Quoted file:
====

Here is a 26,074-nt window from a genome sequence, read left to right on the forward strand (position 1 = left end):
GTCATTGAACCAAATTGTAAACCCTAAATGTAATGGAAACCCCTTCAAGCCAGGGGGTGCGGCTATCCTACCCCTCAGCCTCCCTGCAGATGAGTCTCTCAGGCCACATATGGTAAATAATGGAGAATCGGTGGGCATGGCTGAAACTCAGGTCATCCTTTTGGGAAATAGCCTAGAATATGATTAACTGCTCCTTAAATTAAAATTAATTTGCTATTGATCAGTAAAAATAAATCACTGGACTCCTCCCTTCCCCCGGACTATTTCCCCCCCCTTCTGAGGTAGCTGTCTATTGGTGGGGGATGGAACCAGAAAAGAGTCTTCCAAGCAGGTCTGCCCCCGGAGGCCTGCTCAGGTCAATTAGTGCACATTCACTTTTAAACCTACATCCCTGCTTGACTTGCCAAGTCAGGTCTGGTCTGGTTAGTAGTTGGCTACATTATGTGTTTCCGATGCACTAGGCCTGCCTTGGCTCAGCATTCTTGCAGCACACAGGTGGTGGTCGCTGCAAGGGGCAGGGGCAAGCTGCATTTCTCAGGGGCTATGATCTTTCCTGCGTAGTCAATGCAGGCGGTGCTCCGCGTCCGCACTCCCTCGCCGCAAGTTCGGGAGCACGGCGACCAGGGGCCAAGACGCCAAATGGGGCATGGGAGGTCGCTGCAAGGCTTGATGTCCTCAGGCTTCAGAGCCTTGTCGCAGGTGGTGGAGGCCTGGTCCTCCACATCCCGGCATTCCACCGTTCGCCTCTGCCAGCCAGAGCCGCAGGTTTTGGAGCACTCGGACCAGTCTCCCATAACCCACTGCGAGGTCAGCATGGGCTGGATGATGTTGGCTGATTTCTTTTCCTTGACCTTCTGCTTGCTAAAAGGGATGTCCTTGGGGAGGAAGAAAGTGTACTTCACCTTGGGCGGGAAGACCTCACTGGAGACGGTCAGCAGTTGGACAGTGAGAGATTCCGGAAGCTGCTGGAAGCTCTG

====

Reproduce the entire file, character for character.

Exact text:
Here is a 26,074-nt window from a genome sequence, read left to right on the forward strand (position 1 = left end):
GTCATTGAACCAAATTGTAAACCCTAAATGTAATGGAAACCCCTTCAAGCCAGGGGGTGCGGCTATCCTACCCCTCAGCCTCCCTGCAGATGAGTCTCTCAGGCCACATATGGTAAATAATGGAGAATCGGTGGGCATGGCTGAAACTCAGGTCATCCTTTTGGGAAATAGCCTAGAATATGATTAACTGCTCCTTAAATTAAAATTAATTTGCTATTGATCAGTAAAAATAAATCACTGGACTCCTCCCTTCCCCCGGACTATTTCCCCCCCCTTCTGAGGTAGCTGTCTATTGGTGGGGGATGGAACCAGAAAAGAGTCTTCCAAGCAGGTCTGCCCCCGGAGGCCTGCTCAGGTCAATTAGTGCACATTCACTTTTAAACCTACATCCCTGCTTGACTTGCCAAGTCAGGTCTGGTCTGGTTAGTAGTTGGCTACATTATGTGTTTCCGATGCACTAGGCCTGCCTTGGCTCAGCATTCTTGCAGCACACAGGTGGTGGTCGCTGCAAGGGGCAGGGGCAAGCTGCATTTCTCAGGGGCTATGATCTTTCCTGCGTAGTCAATGCAGGCGGTGCTCCGCGTCCGCACTCCCTCGCCGCAAGTTCGGGAGCACGGCGACCAGGGGCCAAGACGCCAAATGGGGCATGGGAGGTCGCTGCAAGGCTTGATGTCCTCAGGCTTCAGAGCCTTGTCGCAGGTGGTGGAGGCCTGGTCCTCCACATCCCGGCATTCCACCGTTCGCCTCTGCCAGCCAGAGCCGCAGGTTTTGGAGCACTCGGACCAGTCTCCCATAACCCACTGCGAGGTCAGCATGGGCTGGATGATGTTGGCTGATTTCTTTTCCTTGACCTTCTGCTTGCTAAAAGGGATGTCCTTGGGGAGGAAGAAAGTGTACTTCACCTTGGGCGGGAAGACCTCACTGGAGACGGTCAGCAGTTGGACAGTGAGAGATTCCGGAAGCTGCTGGAAGCTCTG